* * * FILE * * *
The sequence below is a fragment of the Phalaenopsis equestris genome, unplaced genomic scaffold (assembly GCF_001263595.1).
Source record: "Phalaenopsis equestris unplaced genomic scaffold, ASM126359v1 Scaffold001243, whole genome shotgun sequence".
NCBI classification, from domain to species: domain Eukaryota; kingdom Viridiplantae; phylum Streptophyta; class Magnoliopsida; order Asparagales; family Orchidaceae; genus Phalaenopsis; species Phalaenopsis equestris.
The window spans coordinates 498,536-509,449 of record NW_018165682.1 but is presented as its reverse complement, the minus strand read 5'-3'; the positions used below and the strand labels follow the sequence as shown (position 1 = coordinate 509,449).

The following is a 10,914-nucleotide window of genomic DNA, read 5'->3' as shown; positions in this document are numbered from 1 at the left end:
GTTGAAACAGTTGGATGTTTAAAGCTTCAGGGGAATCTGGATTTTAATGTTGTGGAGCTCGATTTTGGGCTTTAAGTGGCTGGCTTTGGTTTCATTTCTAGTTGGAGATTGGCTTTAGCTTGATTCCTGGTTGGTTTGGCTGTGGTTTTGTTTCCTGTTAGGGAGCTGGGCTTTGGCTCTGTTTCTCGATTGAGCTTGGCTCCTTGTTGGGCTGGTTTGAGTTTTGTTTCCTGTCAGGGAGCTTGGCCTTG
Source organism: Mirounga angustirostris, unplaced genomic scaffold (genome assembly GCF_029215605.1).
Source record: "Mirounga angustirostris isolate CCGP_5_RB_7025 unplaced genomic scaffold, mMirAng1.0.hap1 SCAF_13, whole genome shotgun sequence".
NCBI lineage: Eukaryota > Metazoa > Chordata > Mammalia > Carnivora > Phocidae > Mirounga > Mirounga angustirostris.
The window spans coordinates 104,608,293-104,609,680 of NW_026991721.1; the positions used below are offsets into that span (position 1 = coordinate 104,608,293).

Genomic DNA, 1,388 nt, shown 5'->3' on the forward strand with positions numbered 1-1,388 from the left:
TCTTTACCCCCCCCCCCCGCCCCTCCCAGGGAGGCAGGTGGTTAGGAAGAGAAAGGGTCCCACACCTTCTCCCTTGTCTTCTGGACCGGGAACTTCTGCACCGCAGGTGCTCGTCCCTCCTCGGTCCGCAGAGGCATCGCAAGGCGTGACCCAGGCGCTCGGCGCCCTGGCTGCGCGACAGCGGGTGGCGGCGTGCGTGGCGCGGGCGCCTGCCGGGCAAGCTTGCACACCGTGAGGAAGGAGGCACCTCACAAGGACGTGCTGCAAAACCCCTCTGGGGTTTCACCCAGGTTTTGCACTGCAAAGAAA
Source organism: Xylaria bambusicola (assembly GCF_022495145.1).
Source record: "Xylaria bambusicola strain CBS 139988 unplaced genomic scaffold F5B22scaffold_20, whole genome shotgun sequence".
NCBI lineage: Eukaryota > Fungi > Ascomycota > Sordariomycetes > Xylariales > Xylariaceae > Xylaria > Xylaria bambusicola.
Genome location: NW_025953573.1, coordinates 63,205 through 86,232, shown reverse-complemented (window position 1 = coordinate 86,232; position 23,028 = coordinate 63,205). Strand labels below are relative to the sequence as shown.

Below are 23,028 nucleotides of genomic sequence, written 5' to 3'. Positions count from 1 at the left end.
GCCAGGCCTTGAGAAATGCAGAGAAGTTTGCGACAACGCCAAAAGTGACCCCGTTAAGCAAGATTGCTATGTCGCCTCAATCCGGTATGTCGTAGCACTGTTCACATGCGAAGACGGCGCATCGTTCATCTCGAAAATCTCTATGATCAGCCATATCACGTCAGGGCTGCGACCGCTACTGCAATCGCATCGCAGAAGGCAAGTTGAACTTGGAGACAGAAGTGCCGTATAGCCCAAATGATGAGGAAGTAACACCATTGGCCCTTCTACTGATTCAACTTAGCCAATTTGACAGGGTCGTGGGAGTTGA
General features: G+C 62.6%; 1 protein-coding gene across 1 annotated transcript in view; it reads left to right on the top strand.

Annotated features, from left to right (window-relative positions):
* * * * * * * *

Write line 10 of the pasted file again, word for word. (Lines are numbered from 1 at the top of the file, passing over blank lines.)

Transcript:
The window spans coordinates 104,608,293-104,609,680 of NW_026991721.1; the positions used below are offsets into that span (position 1 = coordinate 104,608,293).